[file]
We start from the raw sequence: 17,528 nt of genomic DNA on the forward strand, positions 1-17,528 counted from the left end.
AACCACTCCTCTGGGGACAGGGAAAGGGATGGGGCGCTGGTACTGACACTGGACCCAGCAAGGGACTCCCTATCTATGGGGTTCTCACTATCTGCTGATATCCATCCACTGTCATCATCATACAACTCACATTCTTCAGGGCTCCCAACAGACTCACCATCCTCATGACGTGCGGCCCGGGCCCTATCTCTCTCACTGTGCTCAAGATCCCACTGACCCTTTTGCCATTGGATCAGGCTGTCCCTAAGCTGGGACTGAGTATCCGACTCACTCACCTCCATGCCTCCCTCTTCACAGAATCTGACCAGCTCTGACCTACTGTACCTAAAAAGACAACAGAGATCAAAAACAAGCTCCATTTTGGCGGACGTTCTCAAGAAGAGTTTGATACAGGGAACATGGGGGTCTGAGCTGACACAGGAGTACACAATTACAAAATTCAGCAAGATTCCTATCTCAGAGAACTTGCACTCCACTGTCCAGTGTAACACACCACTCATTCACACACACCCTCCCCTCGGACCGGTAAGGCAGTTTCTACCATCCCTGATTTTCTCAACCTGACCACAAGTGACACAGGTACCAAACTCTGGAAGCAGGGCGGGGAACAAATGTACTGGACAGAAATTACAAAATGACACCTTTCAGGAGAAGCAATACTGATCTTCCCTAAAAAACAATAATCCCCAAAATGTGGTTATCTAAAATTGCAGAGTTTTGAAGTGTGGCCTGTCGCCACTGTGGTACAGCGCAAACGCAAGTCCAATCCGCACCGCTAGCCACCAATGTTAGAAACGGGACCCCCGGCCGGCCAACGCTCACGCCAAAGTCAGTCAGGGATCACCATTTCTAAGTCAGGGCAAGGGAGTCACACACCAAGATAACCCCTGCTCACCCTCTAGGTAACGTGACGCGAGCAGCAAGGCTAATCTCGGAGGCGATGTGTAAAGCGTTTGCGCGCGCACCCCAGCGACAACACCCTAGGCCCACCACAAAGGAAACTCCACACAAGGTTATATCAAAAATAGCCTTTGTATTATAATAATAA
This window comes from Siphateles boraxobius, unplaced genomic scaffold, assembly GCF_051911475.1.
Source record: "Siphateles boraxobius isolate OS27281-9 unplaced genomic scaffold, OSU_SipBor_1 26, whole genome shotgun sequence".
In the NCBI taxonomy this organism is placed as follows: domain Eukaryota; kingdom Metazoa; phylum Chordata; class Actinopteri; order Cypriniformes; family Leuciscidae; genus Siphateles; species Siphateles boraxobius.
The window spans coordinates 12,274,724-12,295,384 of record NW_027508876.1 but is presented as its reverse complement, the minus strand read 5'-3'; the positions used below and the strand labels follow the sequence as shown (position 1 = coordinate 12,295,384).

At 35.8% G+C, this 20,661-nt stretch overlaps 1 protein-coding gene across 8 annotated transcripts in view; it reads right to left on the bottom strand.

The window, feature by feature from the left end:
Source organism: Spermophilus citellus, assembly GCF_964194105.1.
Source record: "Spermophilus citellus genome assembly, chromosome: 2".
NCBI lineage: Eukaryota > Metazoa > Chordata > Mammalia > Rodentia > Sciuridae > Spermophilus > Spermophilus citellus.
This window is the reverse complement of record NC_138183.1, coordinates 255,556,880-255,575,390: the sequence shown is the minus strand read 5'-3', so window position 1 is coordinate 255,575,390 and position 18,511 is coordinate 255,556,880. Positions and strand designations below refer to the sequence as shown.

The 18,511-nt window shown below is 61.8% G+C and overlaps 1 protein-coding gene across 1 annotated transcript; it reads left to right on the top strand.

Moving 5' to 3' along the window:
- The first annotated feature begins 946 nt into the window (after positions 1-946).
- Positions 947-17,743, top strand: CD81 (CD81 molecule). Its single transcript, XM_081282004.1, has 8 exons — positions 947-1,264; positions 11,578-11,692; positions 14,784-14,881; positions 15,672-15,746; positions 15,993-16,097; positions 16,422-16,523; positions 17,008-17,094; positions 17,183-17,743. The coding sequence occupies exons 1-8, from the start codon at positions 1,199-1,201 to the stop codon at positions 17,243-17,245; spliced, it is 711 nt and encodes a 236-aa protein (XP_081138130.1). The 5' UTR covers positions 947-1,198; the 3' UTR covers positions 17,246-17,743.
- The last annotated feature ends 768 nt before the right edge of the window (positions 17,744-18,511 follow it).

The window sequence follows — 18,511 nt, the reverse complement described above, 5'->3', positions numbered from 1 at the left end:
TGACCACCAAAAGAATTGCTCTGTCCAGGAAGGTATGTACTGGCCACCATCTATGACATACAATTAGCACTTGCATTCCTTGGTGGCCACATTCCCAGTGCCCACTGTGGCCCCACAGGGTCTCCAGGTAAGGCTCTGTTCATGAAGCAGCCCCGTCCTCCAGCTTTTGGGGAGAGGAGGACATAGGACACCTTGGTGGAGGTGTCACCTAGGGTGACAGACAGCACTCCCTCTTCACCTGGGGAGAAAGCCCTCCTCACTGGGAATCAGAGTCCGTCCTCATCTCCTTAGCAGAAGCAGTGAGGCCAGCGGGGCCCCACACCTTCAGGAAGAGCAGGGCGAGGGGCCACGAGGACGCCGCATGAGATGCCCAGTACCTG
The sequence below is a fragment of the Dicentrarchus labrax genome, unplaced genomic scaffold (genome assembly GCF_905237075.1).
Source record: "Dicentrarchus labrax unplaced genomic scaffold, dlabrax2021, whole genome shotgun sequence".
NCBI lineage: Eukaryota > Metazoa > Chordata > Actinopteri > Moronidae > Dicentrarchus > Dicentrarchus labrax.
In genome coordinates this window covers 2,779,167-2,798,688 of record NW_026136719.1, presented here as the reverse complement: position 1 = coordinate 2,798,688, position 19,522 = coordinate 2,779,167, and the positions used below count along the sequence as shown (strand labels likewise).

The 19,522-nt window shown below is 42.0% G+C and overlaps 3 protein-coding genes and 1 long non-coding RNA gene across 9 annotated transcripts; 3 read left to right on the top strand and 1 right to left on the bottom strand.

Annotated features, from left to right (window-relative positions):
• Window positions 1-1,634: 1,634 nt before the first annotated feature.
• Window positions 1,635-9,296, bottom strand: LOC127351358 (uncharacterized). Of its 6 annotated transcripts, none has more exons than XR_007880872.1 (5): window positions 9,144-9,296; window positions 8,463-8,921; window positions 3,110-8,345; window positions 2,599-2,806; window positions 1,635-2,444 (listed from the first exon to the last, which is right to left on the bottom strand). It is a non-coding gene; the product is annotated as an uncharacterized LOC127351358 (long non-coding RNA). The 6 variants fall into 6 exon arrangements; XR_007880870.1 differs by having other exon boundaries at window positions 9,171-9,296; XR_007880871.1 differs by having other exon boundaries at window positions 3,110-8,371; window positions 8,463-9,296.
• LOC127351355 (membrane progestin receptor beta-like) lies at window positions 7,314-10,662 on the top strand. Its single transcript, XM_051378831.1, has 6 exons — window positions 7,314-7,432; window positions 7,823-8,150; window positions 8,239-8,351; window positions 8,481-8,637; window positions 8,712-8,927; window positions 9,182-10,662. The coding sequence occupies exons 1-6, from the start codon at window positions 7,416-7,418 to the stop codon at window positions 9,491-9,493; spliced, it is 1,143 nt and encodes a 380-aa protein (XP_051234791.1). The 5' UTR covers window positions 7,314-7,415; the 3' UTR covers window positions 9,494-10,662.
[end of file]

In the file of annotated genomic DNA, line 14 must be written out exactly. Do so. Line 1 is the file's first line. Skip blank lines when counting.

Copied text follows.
Moving 5' to 3' along the window: